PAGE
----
New theropod in the lagoon by Thomas Hammann
by Thomas Hammann
Hobby-paleontologists have discovered a so far unknown dinosaur in the famous Archaeopteryx lagoon. In Summer 1998 two brothers found the plate which has hidden the small two-legged theropod since over 151 million years.
\"The fossil was embedded in a Jurassic layer which is millions of years older than the layers at the sites of any known Archaeopteryx skeleton\", declares Günter Viohl, director of the Jura Museum in Eichstätt (Bavaria), where the fossil is in preparation. So far there is the 8 cm long skull and parts of the neck to see.
Viohl becomes enthusiastic: \"The teeth are quite impressive.\" They are very long, curved, serrated on the edge of one side, \"and made for effective killing of much arger prey.\"
Viohl doesn\'t know at all of which animals this dinosaur, which must have lived on an island, could possibly could have fed on. Beside one Leptosaurus and some turtles are only corals, brachiopods, squids, crabs, ammonites, fishes (especially bony fishes) and other mostly very small marine organisms known from the Schamhaupten location. The discovered theropod was a juvenile, not fully grown up, as the scientists can see on the bone-structure. \"Maybe the adults grew up to two meter or even more\", says Viohl.
Of course all scientists think that it is much too early to say something definitely about the classification of that dinosaur. But Peter Wellnhofer, German specialist on pterosaurs and Compsognathus, has already compared the teeth with them of Compsognathus longipes, which is only known from a single specimen found nearby. He sees similarities: \"The teeth look a bit like Compsognathus-teeth.\" Viohl agrees with that: \"Nevertheless Wellnhofer and me are sure that it is something completely new to science. \" So the theropod could possibly have been for example the ancestor or an other relative of Compsognathus.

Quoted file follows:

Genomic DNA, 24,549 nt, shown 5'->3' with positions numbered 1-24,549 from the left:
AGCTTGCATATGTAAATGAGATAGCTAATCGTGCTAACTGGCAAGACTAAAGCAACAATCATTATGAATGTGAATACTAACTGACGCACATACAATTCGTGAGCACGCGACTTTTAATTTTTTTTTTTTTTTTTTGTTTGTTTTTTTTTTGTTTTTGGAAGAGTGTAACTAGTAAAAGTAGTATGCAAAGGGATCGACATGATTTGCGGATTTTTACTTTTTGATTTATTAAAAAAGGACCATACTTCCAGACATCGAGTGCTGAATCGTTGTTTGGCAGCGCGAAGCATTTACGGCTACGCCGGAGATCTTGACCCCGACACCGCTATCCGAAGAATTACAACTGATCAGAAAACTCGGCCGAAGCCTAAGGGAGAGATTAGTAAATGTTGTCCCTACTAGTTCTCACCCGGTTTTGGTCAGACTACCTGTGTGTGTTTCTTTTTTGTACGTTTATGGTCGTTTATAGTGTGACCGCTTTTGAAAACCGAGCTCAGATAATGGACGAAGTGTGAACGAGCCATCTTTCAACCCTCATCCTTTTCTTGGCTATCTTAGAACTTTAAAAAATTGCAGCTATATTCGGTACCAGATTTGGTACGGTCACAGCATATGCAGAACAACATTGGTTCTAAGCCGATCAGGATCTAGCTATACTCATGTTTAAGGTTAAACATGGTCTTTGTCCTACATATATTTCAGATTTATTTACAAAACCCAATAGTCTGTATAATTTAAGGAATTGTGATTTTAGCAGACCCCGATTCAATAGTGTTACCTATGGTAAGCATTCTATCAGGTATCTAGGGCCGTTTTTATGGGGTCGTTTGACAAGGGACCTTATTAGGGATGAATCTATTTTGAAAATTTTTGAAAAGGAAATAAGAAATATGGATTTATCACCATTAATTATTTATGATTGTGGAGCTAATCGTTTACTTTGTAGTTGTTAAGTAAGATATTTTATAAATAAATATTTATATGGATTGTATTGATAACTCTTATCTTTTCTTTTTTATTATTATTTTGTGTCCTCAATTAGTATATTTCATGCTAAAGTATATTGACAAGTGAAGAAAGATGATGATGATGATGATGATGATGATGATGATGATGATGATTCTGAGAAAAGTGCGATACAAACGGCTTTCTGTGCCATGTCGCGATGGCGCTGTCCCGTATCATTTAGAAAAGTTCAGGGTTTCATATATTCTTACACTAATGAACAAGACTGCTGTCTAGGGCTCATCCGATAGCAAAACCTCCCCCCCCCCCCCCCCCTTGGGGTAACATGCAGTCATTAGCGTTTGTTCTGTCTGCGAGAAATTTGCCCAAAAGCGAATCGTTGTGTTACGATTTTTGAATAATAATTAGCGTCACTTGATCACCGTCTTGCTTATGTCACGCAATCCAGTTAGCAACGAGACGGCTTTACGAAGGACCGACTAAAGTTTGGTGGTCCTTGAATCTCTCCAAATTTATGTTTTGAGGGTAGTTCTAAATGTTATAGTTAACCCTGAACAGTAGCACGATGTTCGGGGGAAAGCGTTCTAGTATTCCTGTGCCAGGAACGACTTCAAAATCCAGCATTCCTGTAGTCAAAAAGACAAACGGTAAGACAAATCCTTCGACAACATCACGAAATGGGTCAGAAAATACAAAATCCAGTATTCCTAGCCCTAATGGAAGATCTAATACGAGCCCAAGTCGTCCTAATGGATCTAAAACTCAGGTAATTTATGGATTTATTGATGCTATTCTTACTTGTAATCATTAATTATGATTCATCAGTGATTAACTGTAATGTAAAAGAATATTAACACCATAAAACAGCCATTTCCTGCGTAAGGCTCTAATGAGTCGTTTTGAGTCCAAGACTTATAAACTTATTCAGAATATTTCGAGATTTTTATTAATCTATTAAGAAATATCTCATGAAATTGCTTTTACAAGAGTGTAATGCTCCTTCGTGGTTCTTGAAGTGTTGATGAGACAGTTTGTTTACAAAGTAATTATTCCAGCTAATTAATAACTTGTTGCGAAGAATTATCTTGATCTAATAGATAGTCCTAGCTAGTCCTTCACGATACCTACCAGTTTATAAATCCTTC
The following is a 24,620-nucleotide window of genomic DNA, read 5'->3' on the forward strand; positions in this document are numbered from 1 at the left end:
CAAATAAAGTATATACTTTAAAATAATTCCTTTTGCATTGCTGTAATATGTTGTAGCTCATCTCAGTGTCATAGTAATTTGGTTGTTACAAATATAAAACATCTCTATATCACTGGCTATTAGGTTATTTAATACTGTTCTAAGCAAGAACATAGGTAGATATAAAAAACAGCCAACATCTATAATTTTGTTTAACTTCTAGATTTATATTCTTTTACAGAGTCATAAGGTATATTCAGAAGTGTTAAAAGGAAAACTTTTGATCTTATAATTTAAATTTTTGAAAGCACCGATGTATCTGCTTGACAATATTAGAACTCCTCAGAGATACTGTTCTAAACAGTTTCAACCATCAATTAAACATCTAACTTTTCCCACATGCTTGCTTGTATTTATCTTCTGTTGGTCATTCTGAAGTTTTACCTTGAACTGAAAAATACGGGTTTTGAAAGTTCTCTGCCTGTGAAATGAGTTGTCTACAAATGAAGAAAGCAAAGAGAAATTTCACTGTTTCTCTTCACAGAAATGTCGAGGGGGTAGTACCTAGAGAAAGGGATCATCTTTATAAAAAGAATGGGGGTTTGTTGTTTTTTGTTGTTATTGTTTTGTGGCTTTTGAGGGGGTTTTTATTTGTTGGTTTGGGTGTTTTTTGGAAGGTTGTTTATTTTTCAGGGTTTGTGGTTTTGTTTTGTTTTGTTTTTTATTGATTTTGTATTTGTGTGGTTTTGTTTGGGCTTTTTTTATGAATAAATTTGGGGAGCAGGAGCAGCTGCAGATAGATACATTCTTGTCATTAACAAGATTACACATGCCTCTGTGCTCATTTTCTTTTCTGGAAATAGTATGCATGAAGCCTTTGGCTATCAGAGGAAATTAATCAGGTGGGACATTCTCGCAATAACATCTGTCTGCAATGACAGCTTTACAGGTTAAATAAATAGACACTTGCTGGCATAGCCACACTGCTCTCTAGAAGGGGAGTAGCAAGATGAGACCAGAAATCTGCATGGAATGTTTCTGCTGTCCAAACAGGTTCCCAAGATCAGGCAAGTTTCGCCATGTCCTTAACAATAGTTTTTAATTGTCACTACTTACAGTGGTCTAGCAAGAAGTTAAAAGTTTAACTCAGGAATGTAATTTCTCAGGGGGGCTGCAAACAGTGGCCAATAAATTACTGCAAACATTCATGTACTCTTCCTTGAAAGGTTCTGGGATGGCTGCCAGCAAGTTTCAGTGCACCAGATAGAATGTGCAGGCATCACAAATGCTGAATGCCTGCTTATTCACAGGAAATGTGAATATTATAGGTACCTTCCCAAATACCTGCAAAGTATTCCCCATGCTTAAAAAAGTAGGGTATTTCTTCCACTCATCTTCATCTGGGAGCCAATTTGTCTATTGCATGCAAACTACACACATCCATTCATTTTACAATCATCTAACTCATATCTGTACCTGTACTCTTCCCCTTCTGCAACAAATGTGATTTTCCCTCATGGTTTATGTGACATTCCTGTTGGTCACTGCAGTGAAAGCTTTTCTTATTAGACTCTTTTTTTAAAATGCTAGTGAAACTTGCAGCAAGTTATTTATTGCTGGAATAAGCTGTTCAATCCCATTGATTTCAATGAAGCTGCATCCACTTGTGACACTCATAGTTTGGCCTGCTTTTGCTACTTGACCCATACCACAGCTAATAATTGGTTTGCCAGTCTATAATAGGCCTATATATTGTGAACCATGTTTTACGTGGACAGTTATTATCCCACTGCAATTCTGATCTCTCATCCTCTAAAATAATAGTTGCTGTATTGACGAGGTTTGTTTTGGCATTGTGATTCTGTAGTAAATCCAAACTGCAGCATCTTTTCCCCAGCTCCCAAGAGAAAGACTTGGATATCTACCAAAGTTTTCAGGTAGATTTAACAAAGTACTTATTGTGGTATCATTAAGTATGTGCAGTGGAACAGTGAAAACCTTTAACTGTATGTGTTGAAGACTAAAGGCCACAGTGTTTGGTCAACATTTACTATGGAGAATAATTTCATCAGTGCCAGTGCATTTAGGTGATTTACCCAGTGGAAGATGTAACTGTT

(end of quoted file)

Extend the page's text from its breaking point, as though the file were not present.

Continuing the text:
Wellnhofer is careful and speaks of \"a kind\" of Compsognathus.It is for sure that the specimen is millions of years older than Compsognathus or Archaeopteryx - the earliest bird lived on earth. \"Of course we hope to find even feathers on the fossil within the next steps of preparation\", says Viohl, hoping to find important pieces for solving the puzzle of bird-evolution. He is confident that the whole individual is preserved in the plate. But the preparation will last at least one year, because the museum staff is also working on a big planned pterosaur-exhibition starting next year. Viohl asks for patience: \"What is one year compared to all the millions of years the dinosaur laid in this stone?\"
Gunther Viohl . 1999. Fund eines neuen kleinen Theropoden. Archaeopteryx 17: 15-19. According to this paper the fossil is older than the beds that yield Compsognathus and Viohl suggests that this might be a compsognathid ancestor of C. longipes. Comparisons of the teeth of the two taxa show that the new taxon corresponds to the compsognathid tooth type. The teeth are proportionally huge and with strongly recurved tips. Viohl suggests the specimen is a juvenile.